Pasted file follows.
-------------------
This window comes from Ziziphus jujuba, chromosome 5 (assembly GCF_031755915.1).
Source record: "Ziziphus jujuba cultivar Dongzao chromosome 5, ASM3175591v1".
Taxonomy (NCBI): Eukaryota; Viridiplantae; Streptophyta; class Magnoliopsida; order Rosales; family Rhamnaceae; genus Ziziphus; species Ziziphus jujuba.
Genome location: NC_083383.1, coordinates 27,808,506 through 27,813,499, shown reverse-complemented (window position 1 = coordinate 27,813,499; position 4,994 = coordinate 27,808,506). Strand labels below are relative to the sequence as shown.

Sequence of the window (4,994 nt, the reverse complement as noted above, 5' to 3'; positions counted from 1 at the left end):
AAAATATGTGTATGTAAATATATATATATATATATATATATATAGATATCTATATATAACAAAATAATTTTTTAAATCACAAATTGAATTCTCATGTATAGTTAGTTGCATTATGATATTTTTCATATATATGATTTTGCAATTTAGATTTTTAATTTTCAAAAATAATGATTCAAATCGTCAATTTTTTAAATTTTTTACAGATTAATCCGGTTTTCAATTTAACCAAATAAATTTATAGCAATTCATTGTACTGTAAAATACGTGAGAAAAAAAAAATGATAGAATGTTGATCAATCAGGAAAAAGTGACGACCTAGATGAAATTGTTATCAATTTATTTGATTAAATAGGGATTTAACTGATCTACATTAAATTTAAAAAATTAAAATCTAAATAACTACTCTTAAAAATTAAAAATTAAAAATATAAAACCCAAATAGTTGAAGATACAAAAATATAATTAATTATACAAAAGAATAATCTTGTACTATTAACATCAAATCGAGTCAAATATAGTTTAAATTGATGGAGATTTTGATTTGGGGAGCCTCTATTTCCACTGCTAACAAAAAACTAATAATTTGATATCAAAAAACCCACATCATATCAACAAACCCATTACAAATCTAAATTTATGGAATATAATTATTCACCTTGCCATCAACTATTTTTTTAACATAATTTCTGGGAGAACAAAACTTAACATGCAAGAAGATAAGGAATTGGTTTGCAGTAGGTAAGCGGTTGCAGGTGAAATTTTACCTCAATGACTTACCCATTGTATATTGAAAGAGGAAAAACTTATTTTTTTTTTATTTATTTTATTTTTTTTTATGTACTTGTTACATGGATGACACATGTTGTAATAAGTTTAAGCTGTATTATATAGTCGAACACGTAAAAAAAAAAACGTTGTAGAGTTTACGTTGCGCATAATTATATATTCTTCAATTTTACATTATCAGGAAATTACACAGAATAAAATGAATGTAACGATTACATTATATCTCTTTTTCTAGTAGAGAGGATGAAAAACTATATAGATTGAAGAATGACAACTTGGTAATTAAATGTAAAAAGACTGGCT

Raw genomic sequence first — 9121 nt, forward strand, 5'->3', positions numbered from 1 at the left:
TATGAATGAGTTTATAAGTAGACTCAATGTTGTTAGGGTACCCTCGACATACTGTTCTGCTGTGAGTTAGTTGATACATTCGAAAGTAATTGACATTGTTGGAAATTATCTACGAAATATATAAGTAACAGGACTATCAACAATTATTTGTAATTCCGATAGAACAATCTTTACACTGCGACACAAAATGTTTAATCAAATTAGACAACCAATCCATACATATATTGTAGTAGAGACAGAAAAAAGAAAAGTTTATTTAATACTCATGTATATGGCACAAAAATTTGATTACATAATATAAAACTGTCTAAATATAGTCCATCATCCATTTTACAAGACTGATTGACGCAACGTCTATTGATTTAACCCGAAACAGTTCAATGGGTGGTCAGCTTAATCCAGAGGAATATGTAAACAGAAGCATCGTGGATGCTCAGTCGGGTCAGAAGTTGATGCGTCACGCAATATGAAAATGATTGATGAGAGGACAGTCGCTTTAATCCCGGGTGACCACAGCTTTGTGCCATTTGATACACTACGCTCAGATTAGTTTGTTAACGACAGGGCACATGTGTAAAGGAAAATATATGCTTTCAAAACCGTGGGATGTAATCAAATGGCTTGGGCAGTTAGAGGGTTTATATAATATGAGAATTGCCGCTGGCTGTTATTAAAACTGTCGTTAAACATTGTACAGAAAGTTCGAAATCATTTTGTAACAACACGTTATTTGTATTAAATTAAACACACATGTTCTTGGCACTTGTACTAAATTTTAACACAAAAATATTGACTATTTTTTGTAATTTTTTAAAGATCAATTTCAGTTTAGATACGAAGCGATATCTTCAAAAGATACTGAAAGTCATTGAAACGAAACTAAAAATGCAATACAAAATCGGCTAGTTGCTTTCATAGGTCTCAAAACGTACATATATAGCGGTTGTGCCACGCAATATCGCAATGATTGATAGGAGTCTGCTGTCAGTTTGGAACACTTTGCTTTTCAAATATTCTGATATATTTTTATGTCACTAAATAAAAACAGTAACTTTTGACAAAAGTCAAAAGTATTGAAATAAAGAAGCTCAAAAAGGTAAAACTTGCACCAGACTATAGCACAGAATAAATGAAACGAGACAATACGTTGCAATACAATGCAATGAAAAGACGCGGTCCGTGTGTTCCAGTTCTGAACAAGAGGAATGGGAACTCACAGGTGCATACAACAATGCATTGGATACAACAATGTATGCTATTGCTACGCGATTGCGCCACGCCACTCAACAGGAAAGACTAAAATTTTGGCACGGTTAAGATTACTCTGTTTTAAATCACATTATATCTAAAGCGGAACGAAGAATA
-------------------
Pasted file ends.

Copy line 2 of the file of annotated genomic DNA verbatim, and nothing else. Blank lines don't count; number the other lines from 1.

Source record: "Ziziphus jujuba cultivar Dongzao chromosome 5, ASM3175591v1".